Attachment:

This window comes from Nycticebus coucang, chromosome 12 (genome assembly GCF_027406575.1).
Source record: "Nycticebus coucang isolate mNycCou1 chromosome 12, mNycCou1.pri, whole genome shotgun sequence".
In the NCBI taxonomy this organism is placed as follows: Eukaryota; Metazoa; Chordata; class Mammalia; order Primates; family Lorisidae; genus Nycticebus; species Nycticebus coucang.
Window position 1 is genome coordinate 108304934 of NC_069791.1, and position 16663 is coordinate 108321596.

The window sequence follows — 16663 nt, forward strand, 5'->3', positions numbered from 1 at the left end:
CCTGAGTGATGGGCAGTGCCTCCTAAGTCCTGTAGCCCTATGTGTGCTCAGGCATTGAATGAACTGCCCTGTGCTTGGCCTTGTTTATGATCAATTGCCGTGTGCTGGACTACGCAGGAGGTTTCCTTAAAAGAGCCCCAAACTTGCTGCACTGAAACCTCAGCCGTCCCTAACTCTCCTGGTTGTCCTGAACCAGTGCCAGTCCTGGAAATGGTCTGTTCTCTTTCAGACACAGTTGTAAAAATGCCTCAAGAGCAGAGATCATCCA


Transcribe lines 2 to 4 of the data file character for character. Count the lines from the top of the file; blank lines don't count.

Source record: "Nycticebus coucang isolate mNycCou1 chromosome 12, mNycCou1.pri, whole genome shotgun sequence".
In the NCBI taxonomy this organism is placed as follows: Eukaryota; Metazoa; Chordata; class Mammalia; order Primates; family Lorisidae; genus Nycticebus; species Nycticebus coucang.
Window position 1 is genome coordinate 108304934 of NC_069791.1, and position 16663 is coordinate 108321596.